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are you doing too much with your wellness program?

August 20, 2009

in health communication,wellness

this post is the second in a five-part series exploring how to provide a customized wellness experience to upwards of 20k employees and their dependents. it all began back here: when “good” made me feel bad. in today’s post, i address the question: are you focusing on the programs and people who’ll make a difference?

i define a comprehensive corporate wellness program as an array of services that help employees and family members better manage chronic conditions, change unhealthy lifestyle behaviors, and improve their quality of life on all levels. to customize something this broad requires narrowing your focus to what’s really going to make a difference to the business and individuals.

cost of health risks

we all know the ramifications of not making a difference are stark: lowered productivity. increased presenteeism. depression, disease, death. ever-escalating health care costs.

focus your program design

with wellness, there are plenty of bells and whistles and shiny new trinkets to distract you. before you design, purchase, or implement anything, determine what services to offer and who needs them most. take a close look at your medical, disability, health and safety claims. what costs by health risk levelshows up? are these factors exhibited differently across demographic populations? within this data lies the answer to where to focus, from a design and population perspective.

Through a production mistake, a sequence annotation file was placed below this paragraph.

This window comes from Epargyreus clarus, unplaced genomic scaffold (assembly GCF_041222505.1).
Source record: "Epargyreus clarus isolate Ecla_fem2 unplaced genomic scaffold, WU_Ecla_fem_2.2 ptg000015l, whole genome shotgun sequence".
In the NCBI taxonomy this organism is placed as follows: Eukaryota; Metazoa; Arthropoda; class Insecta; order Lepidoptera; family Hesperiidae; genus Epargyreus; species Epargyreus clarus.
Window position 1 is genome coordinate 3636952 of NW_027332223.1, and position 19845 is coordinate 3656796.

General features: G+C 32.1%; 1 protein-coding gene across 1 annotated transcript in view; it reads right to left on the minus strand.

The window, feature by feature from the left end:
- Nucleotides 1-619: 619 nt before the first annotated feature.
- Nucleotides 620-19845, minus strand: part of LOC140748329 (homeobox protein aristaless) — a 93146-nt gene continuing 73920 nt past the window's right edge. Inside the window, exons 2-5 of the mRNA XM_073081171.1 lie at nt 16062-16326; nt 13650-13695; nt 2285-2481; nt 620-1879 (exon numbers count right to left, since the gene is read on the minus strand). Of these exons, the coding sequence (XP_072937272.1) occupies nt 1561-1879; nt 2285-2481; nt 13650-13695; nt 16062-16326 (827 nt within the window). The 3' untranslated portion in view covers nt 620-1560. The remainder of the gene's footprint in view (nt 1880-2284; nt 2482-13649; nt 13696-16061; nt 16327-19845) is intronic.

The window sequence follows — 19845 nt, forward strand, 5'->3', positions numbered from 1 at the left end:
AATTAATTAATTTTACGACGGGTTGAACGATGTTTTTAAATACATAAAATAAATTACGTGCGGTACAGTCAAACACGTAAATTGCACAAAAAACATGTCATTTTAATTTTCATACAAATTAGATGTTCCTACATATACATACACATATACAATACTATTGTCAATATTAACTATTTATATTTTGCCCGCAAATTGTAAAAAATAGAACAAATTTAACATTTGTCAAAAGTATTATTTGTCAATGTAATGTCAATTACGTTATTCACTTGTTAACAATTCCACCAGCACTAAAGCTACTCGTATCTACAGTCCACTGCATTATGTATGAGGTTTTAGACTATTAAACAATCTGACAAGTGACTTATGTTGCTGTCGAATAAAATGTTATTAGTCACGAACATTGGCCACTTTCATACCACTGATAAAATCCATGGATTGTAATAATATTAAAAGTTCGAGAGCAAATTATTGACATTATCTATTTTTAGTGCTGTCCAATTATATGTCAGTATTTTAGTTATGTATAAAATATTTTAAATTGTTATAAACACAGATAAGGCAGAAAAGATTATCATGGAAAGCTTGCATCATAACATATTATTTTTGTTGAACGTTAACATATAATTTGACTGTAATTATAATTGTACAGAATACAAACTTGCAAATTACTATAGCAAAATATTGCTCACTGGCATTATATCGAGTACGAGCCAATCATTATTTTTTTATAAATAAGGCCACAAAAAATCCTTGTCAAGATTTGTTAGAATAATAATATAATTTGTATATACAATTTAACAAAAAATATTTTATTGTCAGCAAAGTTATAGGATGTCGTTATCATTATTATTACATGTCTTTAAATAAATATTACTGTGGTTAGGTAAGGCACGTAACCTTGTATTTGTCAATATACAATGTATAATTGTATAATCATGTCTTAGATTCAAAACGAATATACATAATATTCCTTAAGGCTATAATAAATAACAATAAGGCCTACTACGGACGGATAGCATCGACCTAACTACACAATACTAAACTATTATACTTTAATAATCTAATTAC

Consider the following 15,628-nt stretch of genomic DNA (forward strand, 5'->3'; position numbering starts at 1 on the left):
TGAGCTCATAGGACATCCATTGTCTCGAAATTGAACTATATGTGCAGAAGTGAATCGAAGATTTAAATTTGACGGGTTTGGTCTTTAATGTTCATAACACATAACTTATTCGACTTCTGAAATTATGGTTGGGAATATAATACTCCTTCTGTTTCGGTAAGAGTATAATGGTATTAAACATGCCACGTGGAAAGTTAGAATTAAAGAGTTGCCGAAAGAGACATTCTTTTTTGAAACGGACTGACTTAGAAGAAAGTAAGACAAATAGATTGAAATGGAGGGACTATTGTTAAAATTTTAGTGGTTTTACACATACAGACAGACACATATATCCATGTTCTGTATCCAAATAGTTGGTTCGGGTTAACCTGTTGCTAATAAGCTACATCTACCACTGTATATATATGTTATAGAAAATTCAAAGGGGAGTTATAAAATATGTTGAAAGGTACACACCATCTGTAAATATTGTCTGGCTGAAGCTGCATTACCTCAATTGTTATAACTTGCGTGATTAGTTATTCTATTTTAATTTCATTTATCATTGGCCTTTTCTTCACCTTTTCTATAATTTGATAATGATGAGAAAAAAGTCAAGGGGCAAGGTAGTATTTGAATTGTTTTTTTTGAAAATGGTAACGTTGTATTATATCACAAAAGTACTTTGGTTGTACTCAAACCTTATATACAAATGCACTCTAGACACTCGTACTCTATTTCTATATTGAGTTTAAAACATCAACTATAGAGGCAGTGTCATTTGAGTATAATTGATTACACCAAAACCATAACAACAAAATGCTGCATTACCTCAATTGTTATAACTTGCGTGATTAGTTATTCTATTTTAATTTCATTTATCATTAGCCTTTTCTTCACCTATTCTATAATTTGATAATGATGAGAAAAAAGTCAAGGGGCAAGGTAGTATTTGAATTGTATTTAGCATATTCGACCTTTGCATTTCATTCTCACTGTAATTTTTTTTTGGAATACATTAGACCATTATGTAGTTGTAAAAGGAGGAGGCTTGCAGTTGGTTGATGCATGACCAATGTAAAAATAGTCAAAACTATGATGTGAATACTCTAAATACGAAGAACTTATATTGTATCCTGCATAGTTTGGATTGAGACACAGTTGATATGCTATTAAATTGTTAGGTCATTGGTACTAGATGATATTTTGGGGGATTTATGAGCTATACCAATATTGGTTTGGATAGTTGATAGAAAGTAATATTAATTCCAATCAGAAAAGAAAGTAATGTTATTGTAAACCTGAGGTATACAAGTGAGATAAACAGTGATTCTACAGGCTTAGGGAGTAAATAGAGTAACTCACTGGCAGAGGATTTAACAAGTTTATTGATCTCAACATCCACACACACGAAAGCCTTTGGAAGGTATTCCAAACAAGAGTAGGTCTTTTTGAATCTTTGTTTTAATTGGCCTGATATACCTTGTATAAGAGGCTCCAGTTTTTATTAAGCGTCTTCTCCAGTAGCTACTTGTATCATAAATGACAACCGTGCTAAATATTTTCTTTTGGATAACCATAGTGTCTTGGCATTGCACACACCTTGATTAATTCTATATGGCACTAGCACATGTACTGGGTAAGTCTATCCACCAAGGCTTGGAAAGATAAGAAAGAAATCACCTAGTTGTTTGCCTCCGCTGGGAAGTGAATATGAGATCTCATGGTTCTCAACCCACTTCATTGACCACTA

but what about what employees want?

i’m an evangelist of employee listening. and—lucky me—with the rise of social media, listening is no longer optional. you can listen to your employees within the organization or you can join your customers, potential talent, and the press in listening to them on the internet. your choice.

when it comes to wellness, listening can be highly instructive in deciding how you deliver the services and information your workforce needs. the key word here is deliver. from your review of the data, you’ll know how to focus your program design. you’ll know whether managing diabetes, tobacco cessation, weight management, or stress reduction, for example, are your hot buttons. you—not your employees—have the necessary bird’s-eye view.

ready, aim, customize

where employee input is invaluable is in understanding and problem-solving major participation barriers. using exercise as an example, focus groups quickly tell you what interferes with getting daily exercise: time, money, access to facilities, child care, etc. unlike surveys, which could also tell you this information, focus groups also tell you how you can lower these barriers.

now you’re ready to devise a customized solution. naturally, you’ll consider workplace feasibility and budget constraints. and with the information gained from employees, you can confidently select an on-site gym, fitness discounts or reimbursement program, online seminars and games, a virtual fitness club—or some combination—that’ll achieve your aims and overcome their obstacles.

employee input is also critical for making information easy to find and constructing a supportive environment. but those are topics for later posts in the series.

up next in the series: are you and your external partners working together or at cross purposes?


[images: working toward wellness: the business rationale]

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